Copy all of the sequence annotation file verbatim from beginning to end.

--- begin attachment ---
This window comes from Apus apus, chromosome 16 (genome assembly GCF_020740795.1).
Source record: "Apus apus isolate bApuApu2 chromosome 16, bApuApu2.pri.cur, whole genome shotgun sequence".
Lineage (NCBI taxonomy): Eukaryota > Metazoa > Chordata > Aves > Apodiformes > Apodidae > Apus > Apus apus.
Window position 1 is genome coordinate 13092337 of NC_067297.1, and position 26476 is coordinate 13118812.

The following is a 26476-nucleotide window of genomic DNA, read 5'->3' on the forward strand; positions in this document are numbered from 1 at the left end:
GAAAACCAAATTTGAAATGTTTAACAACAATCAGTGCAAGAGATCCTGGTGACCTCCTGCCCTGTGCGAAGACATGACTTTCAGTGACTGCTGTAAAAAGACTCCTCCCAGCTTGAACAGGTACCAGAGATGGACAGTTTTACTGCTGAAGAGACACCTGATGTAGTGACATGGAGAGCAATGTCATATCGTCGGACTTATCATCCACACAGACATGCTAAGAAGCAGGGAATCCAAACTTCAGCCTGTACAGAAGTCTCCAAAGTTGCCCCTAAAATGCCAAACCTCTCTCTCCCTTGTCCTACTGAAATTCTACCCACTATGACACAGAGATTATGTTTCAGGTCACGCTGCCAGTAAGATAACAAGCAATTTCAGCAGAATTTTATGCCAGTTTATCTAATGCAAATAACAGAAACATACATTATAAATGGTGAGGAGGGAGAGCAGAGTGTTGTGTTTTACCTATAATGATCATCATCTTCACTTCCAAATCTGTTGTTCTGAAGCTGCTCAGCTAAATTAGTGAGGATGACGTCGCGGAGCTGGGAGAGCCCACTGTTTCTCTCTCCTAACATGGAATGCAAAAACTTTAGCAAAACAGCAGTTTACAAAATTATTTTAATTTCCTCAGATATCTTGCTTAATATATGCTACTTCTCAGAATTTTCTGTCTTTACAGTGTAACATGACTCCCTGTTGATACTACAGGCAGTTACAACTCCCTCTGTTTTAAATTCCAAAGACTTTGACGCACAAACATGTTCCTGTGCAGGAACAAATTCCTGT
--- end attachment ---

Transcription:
This window comes from Apus apus, chromosome 16 (genome assembly GCF_020740795.1).
Source record: "Apus apus isolate bApuApu2 chromosome 16, bApuApu2.pri.cur, whole genome shotgun sequence".
Lineage (NCBI taxonomy): Eukaryota > Metazoa > Chordata > Aves > Apodiformes > Apodidae > Apus > Apus apus.
Window position 1 is genome coordinate 13092337 of NC_067297.1, and position 26476 is coordinate 13118812.

The following is a 26476-nucleotide window of genomic DNA, read 5'->3' on the forward strand; positions in this document are numbered from 1 at the left end:
GAAAACCAAATTTGAAATGTTTAACAACAATCAGTGCAAGAGATCCTGGTGACCTCCTGCCCTGTGCGAAGACATGACTTTCAGTGACTGCTGTAAAAAGACTCCTCCCAGCTTGAACAGGTACCAGAGATGGACAGTTTTACTGCTGAAGAGACACCTGATGTAGTGACATGGAGAGCAATGTCATATCGTCGGACTTATCATCCACACAGACATGCTAAGAAGCAGGGAATCCAAACTTCAGCCTGTACAGAAGTCTCCAAAGTTGCCCCTAAAATGCCAAACCTCTCTCTCCCTTGTCCTACTGAAATTCTACCCACTATGACACAGAGATTATGTTTCAGGTCACGCTGCCAGTAAGATAACAAGCAATTTCAGCAGAATTTTATGCCAGTTTATCTAATGCAAATAACAGAAACATACATTATAAATGGTGAGGAGGGAGAGCAGAGTGTTGTGTTTTACCTATAATGATCATCATCTTCACTTCCAAATCTGTTGTTCTGAAGCTGCTCAGCTAAATTAGTGAGGATGACGTCGCGGAGCTGGGAGAGCCCACTGTTTCTCTCTCCTAACATGGAATGCAAAAACTTTAGCAAAACAGCAGTTTACAAAATTATTTTAATTTCCTCAGATATCTTGCTTAATATATGCTACTTCTCAGAATTTTCTGTCTTTACAGTGTAACATGACTCCCTGTTGATACTACAGGCAGTTACAACTCCCTCTGTTTTAAATTCCAAAGACTTTGACGCACAAACATGTTCCTGTGCAGGAACAAATTCCTGT